Our civilization’s Ottoman years

Some right-wing intellectuals are wont to say that multicultural and multiracial empires do not last. This is not true. Historically there are plenty which lasted for quite a long time. Rome, Byzantium, and the Ottomans, to name just a few of the longest. But, though they were diverse polities modern liberal democratic sensibilities would have been offended by them. That is because these empires were ordered and centered around a hegemonic culture, with other cultures accepted and tolerated on the condition of submission and subordination.

The Ottoman example is the most stark because it was formally explicit under the millet system by the end of its history, though it naturally evolved out of Islamic conceptions of the roles of dhimmis under Muslim hegemony. For 500 years the Ottomans ruled a multicultural empire. Yes, it decayed and collapsed, but 500 years is a good run.

I bring up the Ottoman example because I was having a discussion with a friend of mine, an academic, and he brought up the idea that the seeming immiseration of the middle to lower classes in developed societies will lead to redistributive economic policies. Both of us agree that immiseration seems on the horizon, and that no contemporary political movement has a good response. But I pointed out that traditionally redistributive socialism seems most successful in relatively homogeneous societies, and the United States is not that. American society is diverse. Descriptively multicultural. There would be another likely solution.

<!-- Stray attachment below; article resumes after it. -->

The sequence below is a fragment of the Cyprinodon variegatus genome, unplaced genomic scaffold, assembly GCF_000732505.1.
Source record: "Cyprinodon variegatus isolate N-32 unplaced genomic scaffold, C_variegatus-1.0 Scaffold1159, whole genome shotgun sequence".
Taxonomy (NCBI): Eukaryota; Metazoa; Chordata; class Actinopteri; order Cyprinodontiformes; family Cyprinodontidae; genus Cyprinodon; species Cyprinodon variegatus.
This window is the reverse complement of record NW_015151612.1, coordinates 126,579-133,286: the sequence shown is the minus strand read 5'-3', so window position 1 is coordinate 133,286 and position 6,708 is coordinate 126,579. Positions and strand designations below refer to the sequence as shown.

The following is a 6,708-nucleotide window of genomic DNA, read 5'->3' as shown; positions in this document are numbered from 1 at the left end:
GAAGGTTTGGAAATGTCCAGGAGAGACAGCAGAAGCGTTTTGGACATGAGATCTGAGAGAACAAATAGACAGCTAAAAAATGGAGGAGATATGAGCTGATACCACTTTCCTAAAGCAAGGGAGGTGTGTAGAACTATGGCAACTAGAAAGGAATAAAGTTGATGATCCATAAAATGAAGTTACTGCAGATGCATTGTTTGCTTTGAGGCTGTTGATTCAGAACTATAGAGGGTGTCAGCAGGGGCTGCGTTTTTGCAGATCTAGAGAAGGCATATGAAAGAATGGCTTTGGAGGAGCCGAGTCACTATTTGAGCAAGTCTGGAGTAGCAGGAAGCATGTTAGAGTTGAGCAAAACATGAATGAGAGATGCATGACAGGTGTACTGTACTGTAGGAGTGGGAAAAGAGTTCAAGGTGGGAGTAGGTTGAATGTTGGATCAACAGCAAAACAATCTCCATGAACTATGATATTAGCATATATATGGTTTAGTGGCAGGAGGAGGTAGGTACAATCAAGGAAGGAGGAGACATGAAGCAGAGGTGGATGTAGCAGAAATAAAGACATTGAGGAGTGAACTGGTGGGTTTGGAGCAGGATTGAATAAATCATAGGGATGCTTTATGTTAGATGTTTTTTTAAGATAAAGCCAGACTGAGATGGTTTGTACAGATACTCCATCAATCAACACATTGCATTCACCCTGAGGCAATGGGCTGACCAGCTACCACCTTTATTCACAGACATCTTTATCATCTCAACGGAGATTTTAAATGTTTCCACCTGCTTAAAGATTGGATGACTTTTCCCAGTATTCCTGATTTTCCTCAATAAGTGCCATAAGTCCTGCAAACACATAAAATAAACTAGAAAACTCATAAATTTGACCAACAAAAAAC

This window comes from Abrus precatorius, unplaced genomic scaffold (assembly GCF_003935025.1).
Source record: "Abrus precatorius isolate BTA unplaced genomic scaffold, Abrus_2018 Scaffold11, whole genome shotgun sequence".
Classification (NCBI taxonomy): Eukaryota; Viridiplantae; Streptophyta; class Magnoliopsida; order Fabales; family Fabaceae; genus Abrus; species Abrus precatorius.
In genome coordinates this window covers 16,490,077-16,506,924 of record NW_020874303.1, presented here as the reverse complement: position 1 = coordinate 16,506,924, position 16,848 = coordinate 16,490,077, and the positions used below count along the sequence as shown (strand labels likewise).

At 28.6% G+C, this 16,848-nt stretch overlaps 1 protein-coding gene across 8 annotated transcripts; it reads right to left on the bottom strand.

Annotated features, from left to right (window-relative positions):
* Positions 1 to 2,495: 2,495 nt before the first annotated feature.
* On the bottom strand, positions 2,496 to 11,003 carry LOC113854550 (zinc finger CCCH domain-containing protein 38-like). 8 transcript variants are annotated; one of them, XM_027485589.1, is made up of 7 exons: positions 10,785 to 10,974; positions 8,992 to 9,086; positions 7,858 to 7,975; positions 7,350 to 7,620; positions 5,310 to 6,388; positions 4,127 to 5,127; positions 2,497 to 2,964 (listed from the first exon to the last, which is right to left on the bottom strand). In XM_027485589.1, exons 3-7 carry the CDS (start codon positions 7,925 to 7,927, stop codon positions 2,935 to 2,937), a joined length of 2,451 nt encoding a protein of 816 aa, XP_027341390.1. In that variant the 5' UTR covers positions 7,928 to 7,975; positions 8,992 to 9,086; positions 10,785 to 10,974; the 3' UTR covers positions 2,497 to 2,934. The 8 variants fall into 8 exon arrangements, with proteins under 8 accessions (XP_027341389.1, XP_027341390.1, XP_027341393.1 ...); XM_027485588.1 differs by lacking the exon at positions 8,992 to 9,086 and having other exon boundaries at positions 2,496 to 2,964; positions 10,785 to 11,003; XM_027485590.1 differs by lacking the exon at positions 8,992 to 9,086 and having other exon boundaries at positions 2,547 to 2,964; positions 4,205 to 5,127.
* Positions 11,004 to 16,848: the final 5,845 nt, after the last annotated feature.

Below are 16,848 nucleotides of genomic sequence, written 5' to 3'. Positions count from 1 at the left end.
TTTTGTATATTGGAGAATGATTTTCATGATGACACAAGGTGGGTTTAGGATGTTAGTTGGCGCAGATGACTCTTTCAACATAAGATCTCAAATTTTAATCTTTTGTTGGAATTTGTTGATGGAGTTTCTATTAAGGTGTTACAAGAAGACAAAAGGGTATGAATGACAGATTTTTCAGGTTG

Eleven years ago Amartya Sen wrote a piece for The New Republic which could never get published in the journal today, The Uses and Abuses of Multiculturalism. In it he looked dimly upon the emergence of plural monoculturalism. Today plural monoculturalism is the dominant ideal of the identity politics Left, with cultural appropriation in vogue, and separatism reminiscent of the 1970s starting to come back into fashion. Against plural monoculturalism he contrasted genuine multiculturalism. I think a better word for it is cosmopolitanism.

The Ottoman ruling elite was Sunni Muslim, but it was cosmopolitan. The Sultan himself often had a Christian mother, while during the apex of the empire the shock troops were janissary forces drawn from the dhimmi peoples of the Balkans. This was a common feature of the Islamic, and before them Byzantine and Roman empires. The ruling elites exhibited a common ethos, but their origins were variegated.

Many of the Byzantine emperors were not from ethnic Greek Chalcedonian Christian backgrounds (before the loss of the Anatolian territories many were of Armenian, and therefore non-Chalcedonian, origin). But the culture they assimilated to, and promoted, as the core identity of the empire was Greek-speaking and Chalcedonian, with a self-conscious connection to ancient Rome. I can give similar examples from South Asia or China. Diverse peoples can be bound together in a sociopolitical order, but it is invariably one of domination, subordination, and specialization.